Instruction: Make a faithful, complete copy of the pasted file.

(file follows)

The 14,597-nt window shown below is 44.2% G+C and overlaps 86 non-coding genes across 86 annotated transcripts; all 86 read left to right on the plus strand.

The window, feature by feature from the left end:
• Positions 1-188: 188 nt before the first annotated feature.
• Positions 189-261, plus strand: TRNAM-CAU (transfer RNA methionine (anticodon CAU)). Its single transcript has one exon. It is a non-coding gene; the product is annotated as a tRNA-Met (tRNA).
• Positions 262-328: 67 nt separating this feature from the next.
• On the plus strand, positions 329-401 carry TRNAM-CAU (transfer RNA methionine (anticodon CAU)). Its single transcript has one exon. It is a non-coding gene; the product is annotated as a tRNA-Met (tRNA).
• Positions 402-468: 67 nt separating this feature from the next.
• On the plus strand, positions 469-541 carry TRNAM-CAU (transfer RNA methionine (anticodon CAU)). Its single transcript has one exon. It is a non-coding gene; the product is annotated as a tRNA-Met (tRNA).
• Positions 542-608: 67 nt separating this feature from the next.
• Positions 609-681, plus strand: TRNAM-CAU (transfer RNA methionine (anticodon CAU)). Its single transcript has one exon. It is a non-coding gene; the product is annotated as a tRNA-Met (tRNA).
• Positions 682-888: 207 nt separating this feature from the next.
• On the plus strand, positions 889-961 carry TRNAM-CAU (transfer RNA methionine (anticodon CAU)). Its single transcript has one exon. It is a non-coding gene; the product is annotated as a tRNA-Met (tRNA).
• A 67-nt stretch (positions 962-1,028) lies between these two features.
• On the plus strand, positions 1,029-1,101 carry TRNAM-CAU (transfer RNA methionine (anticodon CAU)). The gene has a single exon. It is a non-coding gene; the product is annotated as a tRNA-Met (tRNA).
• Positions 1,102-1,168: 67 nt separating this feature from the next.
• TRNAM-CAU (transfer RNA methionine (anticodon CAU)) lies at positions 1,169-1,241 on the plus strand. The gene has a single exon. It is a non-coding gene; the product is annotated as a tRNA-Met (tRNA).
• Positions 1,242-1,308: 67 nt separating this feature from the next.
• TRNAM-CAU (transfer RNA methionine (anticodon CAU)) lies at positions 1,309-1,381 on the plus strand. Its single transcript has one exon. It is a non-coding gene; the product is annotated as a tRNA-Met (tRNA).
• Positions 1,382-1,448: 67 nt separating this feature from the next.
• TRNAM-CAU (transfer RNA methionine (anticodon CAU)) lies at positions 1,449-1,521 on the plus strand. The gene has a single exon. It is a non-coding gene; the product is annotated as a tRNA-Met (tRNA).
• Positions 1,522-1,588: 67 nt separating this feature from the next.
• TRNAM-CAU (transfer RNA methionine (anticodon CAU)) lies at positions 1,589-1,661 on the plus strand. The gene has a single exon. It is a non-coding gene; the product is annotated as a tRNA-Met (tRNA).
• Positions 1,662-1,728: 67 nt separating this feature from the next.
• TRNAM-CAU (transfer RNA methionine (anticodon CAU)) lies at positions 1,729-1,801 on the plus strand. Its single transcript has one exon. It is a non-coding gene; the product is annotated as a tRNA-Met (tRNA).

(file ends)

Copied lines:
The 14,597-nt window shown below is 44.2% G+C and overlaps 86 non-coding genes across 86 annotated transcripts; all 86 read left to right on the plus strand.

The window, feature by feature from the left end:
• Positions 1-188: 188 nt before the first annotated feature.
• Positions 189-261, plus strand: TRNAM-CAU (transfer RNA methionine (anticodon CAU)). Its single transcript has one exon. It is a non-coding gene; the product is annotated as a tRNA-Met (tRNA).
• Positions 262-328: 67 nt separating this feature from the next.
• On the plus strand, positions 329-401 carry TRNAM-CAU (transfer RNA methionine (anticodon CAU)). Its single transcript has one exon. It is a non-coding gene; the product is annotated as a tRNA-Met (tRNA).
• Positions 402-468: 67 nt separating this feature from the next.
• On the plus strand, positions 469-541 carry TRNAM-CAU (transfer RNA methionine (anticodon CAU)). Its single transcript has one exon. It is a non-coding gene; the product is annotated as a tRNA-Met (tRNA).
• Positions 542-608: 67 nt separating this feature from the next.
• Positions 609-681, plus strand: TRNAM-CAU (transfer RNA methionine (anticodon CAU)). Its single transcript has one exon. It is a non-coding gene; the product is annotated as a tRNA-Met (tRNA).
• Positions 682-888: 207 nt separating this feature from the next.
• On the plus strand, positions 889-961 carry TRNAM-CAU (transfer RNA methionine (anticodon CAU)). Its single transcript has one exon. It is a non-coding gene; the product is annotated as a tRNA-Met (tRNA).
• A 67-nt stretch (positions 962-1,028) lies between these two features.
• On the plus strand, positions 1,029-1,101 carry TRNAM-CAU (transfer RNA methionine (anticodon CAU)). The gene has a single exon. It is a non-coding gene; the product is annotated as a tRNA-Met (tRNA).
• Positions 1,102-1,168: 67 nt separating this feature from the next.
• TRNAM-CAU (transfer RNA methionine (anticodon CAU)) lies at positions 1,169-1,241 on the plus strand. The gene has a single exon. It is a non-coding gene; the product is annotated as a tRNA-Met (tRNA).
• Positions 1,242-1,308: 67 nt separating this feature from the next.
• TRNAM-CAU (transfer RNA methionine (anticodon CAU)) lies at positions 1,309-1,381 on the plus strand. Its single transcript has one exon. It is a non-coding gene; the product is annotated as a tRNA-Met (tRNA).
• Positions 1,382-1,448: 67 nt separating this feature from the next.
• TRNAM-CAU (transfer RNA methionine (anticodon CAU)) lies at positions 1,449-1,521 on the plus strand. The gene has a single exon. It is a non-coding gene; the product is annotated as a tRNA-Met (tRNA).
• Positions 1,522-1,588: 67 nt separating this feature from the next.
• TRNAM-CAU (transfer RNA methionine (anticodon CAU)) lies at positions 1,589-1,661 on the plus strand. The gene has a single exon. It is a non-coding gene; the product is annotated as a tRNA-Met (tRNA).
• Positions 1,662-1,728: 67 nt separating this feature from the next.
• TRNAM-CAU (transfer RNA methionine (anticodon CAU)) lies at positions 1,729-1,801 on the plus strand. Its single transcript has one exon. It is a non-coding gene; the product is annotated as a tRNA-Met (tRNA).